Life as an intern with the Nature Conservancy of Canada
As the former communications intern for the Nature Conservancy of Canada’s (NCC’s) Saskatchewan Region, I spent most of my summer at my desk, while our five other interns spent most of their time in the field. Before the summer ended and we went our separate ways, I caught up with my fellow interns to get an idea of what they do when they leave the office, and why they do it.
When I talked to Ashley Sahulka, one of NCC’s natural areas interns in Saskatchewan, about a work week she had back in June, she described doing piping plover surveys on Shoe Lake (they found nine or 10), doing property monitoring on NCC’s property near Readlyn and prepping to do health assessments on an NCC property near Wideview the following week.
Her fellow natural areas interns, Kaitlin Baril and Lisa Hurst, and conservation engagement intern, Elan Marsall (who helped out with natural areas work), all described similar weeks when I talked to them in July: working on health assessments, doing property monitoring and spraying noxious weeds.
To me, the words “property monitoring” and “health assessment” don’t exactly inspire excitement, yet I knew that my fellow interns loved their jobs, so I asked them what they loved about them.
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Ashley, who is back for her second summer as a natural areas intern said, “I learned more about what conservation actually meant and the workings of it last summer than I ever did at school. It was a lot of fun and a lot of work.”
Elan, also back for her second summer, said, “[The highlights for me were] the people and the work experience in this position. I want to continue doing exactly what I did here into my future, so I’m just excited that I got an internship while I’m still in college doing exactly what I want to do. It’s my number-one passion to engage with other people who are as into the environment and learning as I am, and to get involved with the conservation side, too. As an intern at NCC, you get to see all sides of the organization and try so many things.”
Former geographic information systems (GIS) intern, Alayna Chan, said her highlight was bird banding, just one example of the range of experiences you get as an intern here. Alayna also said, “[I enjoy] just getting to be outside and learning from people who are experts in their field. It’s on-the-job learning instead of sitting and reading a textbook.”
Natural areas interns Lisa and Kaitlin both said that the most rewarding part of their jobs was getting to explore their home province. “Being able to be out in the field in native grasslands, which are very important and valuable ecosystems, and looking at things, such as ecosystem health and which kind of species are present, was amazing,” said Kaitlin. Lisa said her highlight was “getting to experience parts of our province that I likely never would have visited otherwise and getting to see where I have lived my whole life from a whole new perspective.”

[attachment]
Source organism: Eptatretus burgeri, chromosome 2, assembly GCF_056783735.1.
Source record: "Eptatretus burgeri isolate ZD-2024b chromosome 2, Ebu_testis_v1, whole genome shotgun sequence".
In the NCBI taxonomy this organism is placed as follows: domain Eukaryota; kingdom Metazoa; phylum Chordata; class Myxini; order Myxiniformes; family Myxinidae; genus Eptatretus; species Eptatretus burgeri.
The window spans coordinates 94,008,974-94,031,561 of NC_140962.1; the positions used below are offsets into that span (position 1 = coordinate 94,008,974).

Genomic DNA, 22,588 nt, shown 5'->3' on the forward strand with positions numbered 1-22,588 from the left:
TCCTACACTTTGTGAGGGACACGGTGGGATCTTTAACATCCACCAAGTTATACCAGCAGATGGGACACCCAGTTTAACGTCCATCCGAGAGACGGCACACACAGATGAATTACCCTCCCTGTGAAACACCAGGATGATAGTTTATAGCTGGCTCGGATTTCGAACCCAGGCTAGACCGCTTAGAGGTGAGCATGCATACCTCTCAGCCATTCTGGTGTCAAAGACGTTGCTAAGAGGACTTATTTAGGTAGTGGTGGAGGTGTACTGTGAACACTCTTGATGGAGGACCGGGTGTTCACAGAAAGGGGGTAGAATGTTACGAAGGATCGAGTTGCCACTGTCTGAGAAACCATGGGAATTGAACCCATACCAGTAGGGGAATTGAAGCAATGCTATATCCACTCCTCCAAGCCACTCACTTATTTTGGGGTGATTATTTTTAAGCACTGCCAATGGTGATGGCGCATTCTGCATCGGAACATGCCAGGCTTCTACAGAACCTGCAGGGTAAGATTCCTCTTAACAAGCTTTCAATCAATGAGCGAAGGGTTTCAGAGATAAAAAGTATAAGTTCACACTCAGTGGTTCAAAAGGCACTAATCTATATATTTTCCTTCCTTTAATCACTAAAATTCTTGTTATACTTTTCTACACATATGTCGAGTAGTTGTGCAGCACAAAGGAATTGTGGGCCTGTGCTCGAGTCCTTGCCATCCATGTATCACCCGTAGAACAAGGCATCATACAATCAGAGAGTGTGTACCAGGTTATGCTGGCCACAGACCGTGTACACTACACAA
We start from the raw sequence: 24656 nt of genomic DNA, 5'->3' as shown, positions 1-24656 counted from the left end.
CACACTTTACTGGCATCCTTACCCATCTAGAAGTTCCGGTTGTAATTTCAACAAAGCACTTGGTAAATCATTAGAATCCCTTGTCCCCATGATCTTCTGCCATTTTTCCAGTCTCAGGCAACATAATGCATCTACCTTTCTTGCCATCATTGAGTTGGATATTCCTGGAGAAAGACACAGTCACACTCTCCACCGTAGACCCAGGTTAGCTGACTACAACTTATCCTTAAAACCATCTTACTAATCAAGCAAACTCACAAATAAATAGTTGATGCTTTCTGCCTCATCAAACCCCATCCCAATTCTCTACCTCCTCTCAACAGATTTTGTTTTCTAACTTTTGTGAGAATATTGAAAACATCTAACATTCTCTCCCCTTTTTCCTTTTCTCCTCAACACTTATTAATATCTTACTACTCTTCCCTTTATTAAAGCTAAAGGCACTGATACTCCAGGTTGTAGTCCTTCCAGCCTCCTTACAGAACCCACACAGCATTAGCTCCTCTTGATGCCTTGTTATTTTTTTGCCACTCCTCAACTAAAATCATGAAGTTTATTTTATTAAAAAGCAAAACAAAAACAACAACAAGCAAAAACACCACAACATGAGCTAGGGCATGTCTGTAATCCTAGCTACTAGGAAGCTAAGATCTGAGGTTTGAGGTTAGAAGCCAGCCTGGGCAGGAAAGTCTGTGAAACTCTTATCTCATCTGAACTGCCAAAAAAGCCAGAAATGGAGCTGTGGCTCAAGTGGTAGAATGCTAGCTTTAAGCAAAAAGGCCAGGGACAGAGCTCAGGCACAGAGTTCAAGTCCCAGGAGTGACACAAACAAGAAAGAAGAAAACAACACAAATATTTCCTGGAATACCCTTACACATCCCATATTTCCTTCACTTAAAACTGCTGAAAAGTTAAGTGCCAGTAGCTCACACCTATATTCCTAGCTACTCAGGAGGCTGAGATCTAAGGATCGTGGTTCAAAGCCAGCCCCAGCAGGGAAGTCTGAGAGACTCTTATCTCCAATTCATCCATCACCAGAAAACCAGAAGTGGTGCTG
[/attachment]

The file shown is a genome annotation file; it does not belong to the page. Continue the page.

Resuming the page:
Most of the interns also mentioned the people in their description of what made their jobs worth it. Lisa said her favourite natural area in Saskatchewan is the Missouri Coteau (southwest) region because she had the opportunity to explore it this summer with such great people: her coworkers. Ashley said the same thing about her supervisors Kylie Garchinski (natural areas manager) and Marla Anderson (natural areas assistant): “They were the best people I could have worked with and going about the province with them made me realize how blessed I was to have the opportunity.”
As the former conservation engagement intern, Elan had the opportunity to connect with people outside of NCC, and she finds it equally rewarding. Last year she was doing an engagement presentation at a school near Kamsack, Saskatchewan, and there was a kid with his headphones in and head down on his desk right in the front row. Elan said seeing him so unengaged discouraged her a bit, but she just continued with her presentation on Saskatchewan’s species at risk. When she got to the part in the presentation where she described the way loggerhead shrikes have adapted to spear their prey on barbed-wire fences, Elan said the boy took out his headphones. She then noticed him gradually becoming more and more engaged as she talked about bears and played a jeopardy game with the class. “Through every slide, he just got more into it and started participating,” said Elan. “The whole class just matched my energy gradually because I was so excited to be there, and we ended up having so much fun.”
For my part, I have to agree with my peers. What made my time with NCC so memorable was a combination of the people and the land. There’s something meaningful about spending your summer surrounded by people who care about protecting our natural areas as passionately as you do.
The Conservation Internship Program is funded in part by the Government of Canada's Summer Work Experience program.